This guide will show you how to edit the crontab via SSH. Cron is a handy way of executing tasks on a schedule or at certain points and this guide will focus on two different ways to use it:

  1. Starting custom software if it's not running
  2. Run tasks on a regular schedule

You'll need to execute some commands via SSH to use this software. There is a separate guide on how to connect to your slot via SSH.

Using the crontab editor

To bring up the crontab editor, simply copy-paste the following command:

crontab -e

If this is your very first time you'll be given a choice of editors. Nano is fine to use so unless you have other desires simply press enter.

You'll be presented with this text:

# Edit this file to introduce tasks to be run by cron.
# Each task to run has to be defined through a single line
# indicating with different fields when the task will be run
# and what command to run for the task
# To define the time you can provide concrete values for
# minute (m), hour (h), day of month (dom), month (mon),
# and day of week (dow) or use '*' in these fields (for 'any').#
# Notice that tasks will be started based on the cron's system
# daemon's notion of time and timezones.
# Output of the crontab jobs (including errors) is sent through
# email to the user the crontab file belongs to (unless redirected).
# For example, you can run a backup of all your user accounts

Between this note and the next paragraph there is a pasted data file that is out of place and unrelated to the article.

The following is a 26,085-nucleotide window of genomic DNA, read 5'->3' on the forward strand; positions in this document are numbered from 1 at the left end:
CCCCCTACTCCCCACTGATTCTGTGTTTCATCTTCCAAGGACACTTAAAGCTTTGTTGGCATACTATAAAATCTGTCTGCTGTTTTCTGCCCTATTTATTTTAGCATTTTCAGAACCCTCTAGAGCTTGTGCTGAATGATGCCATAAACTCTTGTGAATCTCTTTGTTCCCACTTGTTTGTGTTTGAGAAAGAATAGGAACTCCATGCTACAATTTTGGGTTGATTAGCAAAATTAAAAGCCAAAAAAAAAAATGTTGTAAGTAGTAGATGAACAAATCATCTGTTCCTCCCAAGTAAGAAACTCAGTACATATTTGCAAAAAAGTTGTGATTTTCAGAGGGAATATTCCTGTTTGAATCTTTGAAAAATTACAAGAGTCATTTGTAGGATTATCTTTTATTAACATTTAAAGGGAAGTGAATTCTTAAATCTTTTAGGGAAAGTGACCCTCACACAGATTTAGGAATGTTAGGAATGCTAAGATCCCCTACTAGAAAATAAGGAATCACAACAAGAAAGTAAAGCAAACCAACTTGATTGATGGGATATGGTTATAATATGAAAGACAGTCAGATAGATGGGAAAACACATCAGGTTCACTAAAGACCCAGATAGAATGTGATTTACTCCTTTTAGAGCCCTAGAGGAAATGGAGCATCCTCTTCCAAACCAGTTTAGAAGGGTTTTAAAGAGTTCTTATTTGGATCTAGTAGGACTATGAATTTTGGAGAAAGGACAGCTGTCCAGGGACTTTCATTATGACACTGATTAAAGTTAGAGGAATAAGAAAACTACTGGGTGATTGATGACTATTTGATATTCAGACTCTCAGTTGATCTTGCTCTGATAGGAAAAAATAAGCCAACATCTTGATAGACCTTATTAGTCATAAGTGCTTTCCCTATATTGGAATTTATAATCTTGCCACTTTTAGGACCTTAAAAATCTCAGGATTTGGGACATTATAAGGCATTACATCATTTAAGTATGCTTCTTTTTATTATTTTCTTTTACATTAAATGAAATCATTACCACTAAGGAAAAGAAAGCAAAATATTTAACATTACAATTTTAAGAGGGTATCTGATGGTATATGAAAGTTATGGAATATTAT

# at 5 a.m every week with:
# 0 5 * * 1 tar -zcf /var/backups/home.tgz /home/
# For more information see the manual pages of crontab(5) and cron(8)
# m h  dom mon dow   command

This provides some basic information on crontabs - you can keep it if you like, or get rid of it if you prefer. The lines are commented out so are for information purposes only and don't affect any cron jobs added.

Starting custom software if it's not running

Due to the way cron works, prior to setting up any tasks you should add the following to the top of the crontab:


You can then set up the crontab to run a command that will check a job is running and if not, run it. The example below would check process every 5 minutes. Naturally, replace process with the actual process name you want to check and run.

*/5 * * * * [[ $(pgrep -f -u $(whoami) 'process') ]] || process

Run tasks on a regular schedule

A major use of cron jobs is to get things to run on a schedule. The various configurations are outside the scope of this quick guide so a couple of example (combined with the commented out text you get in the initial crontab, provided above) should be enough to get you going. Variables are used throughout - replace the examples with your own information!

This example will execute flexget every ten minutes:

*/10 * * * * /media/disk_id/username/flexget --cron execute

The following two are equivalent and will run a script called at midnight:

@daily /media/disk_id/username/

0 0 * * * /media/disk_id/username/